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res held by Mehra group to an outsider does not arise as Mehra group has strictly complied with the provisions of Article 58(a)(1) of the AOA relating to preemption rights. In Sangramsinh P. Gaekwad v. Shanta Devi P. Gaekwad it has been held that " it is now well settled that only one pre-emptive offer is to be made which is otherwise to be accepted or not at all. The existing shareholders are not entitled to be given further pre-emptive rights in respect of those unaccepted shares. Even su .....

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ndment to Existing Shareholding agreement. These drafts were never finally executed as legal documents. However, contending that IPLA was not a draft but a final "agreement executed on 29.9.2006, the petitioner started demanding payment of royalty in terms of this IPLA at 5%. It is to be noted that one of the agreed principles was that the 2nd respondent would continue as the MD. The IPLA is only a draft agreement would be evident from the fact by a communication dated 4.10.2006, the petiti .....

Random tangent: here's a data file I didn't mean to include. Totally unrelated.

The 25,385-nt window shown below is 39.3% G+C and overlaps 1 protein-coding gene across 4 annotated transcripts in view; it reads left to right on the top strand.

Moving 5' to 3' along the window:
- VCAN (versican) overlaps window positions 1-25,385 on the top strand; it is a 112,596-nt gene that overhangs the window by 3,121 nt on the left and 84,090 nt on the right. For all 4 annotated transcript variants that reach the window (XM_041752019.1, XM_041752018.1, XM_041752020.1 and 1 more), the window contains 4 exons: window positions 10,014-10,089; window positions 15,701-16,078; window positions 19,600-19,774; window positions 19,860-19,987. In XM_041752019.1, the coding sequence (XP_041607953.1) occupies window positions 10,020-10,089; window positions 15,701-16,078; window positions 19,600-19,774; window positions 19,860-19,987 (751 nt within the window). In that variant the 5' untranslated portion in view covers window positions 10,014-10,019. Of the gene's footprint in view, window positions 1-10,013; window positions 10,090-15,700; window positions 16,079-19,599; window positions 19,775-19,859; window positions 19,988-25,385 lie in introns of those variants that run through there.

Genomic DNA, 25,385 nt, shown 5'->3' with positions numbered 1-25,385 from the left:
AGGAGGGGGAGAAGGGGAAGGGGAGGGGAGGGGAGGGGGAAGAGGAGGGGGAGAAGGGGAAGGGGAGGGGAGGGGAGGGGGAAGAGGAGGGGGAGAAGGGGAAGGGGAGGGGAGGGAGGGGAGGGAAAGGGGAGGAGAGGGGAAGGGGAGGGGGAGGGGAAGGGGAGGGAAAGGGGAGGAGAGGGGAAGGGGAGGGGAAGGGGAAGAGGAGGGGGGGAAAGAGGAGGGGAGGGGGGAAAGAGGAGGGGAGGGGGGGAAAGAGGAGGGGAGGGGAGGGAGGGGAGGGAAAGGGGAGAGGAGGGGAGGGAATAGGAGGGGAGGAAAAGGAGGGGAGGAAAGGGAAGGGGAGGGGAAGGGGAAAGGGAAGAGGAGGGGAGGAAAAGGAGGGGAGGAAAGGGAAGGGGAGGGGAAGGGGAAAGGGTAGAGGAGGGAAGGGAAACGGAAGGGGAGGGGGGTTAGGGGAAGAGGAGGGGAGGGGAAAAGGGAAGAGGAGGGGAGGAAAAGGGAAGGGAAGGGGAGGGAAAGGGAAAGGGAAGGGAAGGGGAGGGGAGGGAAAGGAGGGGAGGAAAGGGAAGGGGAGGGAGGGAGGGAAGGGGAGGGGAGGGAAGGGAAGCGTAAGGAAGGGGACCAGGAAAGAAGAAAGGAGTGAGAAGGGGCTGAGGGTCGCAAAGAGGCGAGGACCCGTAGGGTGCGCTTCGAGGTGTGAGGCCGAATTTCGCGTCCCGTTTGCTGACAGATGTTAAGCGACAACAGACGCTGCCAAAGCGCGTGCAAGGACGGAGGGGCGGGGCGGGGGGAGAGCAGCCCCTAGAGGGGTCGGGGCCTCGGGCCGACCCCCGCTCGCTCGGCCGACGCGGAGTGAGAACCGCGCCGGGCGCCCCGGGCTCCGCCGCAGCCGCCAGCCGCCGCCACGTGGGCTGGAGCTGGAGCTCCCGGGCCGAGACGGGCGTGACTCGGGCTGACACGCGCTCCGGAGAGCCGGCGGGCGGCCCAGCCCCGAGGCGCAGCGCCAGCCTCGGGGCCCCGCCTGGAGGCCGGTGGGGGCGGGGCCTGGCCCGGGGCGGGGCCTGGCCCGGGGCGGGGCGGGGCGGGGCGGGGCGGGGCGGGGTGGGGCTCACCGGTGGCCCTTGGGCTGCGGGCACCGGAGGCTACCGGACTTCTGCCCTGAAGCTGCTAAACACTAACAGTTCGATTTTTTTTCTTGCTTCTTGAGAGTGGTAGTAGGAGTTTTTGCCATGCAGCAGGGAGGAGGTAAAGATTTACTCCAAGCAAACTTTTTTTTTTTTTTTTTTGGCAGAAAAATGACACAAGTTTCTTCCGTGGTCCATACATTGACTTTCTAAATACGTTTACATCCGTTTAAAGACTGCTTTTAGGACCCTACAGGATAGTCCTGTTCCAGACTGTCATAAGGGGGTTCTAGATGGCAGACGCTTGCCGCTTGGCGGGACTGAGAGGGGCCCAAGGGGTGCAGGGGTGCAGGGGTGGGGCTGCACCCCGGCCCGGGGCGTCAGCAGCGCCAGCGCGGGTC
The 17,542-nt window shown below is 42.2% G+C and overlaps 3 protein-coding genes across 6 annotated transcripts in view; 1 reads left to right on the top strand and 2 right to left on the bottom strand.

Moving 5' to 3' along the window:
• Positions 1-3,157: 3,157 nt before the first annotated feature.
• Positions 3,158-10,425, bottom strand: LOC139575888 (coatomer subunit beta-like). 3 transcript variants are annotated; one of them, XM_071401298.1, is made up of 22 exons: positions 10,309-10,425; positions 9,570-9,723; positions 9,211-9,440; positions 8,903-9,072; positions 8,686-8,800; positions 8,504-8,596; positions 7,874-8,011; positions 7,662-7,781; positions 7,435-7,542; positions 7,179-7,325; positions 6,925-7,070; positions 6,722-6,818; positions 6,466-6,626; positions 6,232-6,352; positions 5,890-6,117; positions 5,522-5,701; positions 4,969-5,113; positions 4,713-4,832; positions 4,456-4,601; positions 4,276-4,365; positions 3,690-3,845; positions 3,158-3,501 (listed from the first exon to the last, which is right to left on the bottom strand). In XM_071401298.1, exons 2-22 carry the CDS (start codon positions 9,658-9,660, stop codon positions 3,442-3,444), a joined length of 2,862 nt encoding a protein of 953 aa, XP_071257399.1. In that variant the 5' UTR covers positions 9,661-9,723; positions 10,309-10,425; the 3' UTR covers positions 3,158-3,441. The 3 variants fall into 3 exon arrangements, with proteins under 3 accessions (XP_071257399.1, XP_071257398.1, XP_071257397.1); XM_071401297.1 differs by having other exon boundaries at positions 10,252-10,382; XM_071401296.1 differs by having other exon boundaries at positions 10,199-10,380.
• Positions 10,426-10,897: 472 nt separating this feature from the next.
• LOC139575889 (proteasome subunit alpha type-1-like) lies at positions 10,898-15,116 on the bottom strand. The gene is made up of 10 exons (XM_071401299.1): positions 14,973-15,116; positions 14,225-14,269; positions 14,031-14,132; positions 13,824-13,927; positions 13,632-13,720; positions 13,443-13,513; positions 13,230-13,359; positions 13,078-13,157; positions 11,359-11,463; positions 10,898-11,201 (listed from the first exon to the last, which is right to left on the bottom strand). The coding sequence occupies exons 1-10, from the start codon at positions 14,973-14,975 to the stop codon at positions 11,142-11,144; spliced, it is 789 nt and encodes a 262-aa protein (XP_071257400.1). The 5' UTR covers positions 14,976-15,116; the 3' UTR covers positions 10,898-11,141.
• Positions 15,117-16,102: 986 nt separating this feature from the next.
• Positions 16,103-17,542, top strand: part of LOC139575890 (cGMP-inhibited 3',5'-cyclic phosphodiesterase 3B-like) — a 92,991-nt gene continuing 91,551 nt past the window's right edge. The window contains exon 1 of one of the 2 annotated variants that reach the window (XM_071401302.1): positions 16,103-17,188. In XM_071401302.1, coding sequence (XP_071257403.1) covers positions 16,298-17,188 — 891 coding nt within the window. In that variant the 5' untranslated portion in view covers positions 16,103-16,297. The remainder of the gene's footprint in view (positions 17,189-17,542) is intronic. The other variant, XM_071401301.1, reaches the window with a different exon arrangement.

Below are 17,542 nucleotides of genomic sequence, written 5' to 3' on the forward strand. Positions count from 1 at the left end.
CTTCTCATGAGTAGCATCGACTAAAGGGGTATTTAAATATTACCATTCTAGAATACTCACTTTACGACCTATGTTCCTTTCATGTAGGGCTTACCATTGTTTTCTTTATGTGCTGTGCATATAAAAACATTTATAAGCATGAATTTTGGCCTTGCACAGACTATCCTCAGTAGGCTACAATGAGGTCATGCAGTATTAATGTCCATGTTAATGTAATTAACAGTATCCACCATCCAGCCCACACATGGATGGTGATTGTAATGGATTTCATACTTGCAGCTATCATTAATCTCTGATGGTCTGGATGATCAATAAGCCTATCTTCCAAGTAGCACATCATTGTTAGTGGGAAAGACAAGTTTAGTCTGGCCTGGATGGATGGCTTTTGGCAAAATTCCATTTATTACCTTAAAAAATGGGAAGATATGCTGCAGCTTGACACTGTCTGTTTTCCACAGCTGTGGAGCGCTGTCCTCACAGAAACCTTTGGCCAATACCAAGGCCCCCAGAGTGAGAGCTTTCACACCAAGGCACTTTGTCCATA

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all the agreements would be sent to the 2nd respondent. These successive correspondences would clearly show that final IPLA agreement had not been signed by the parties and therefore the contention of the petitioner that IPLA was finalized and signed on 29.9.2006 is completely wrong. Only by a communication dated 29.1.2007, the petitioner forwarded to the 2nd respondent the final drafts of the other three agreements. Immediately on receipt of the same by a letter dated 31.1.2007, the 2nd respond .....

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17. The company is completely dependent on the petitioner not only for technology but also for various components. In the meeting held on 4.2.2006, the production target for 2006-2007 was agreed to and the petitioner had agreed to supply all the necessary material/components to meet with the production. By a communication dated 26.8.2006, the petitioner guaranteed continuous material supply. By a communication dated 10.6.2006, the petitioner had complemented its Indian colleagues for the petiti .....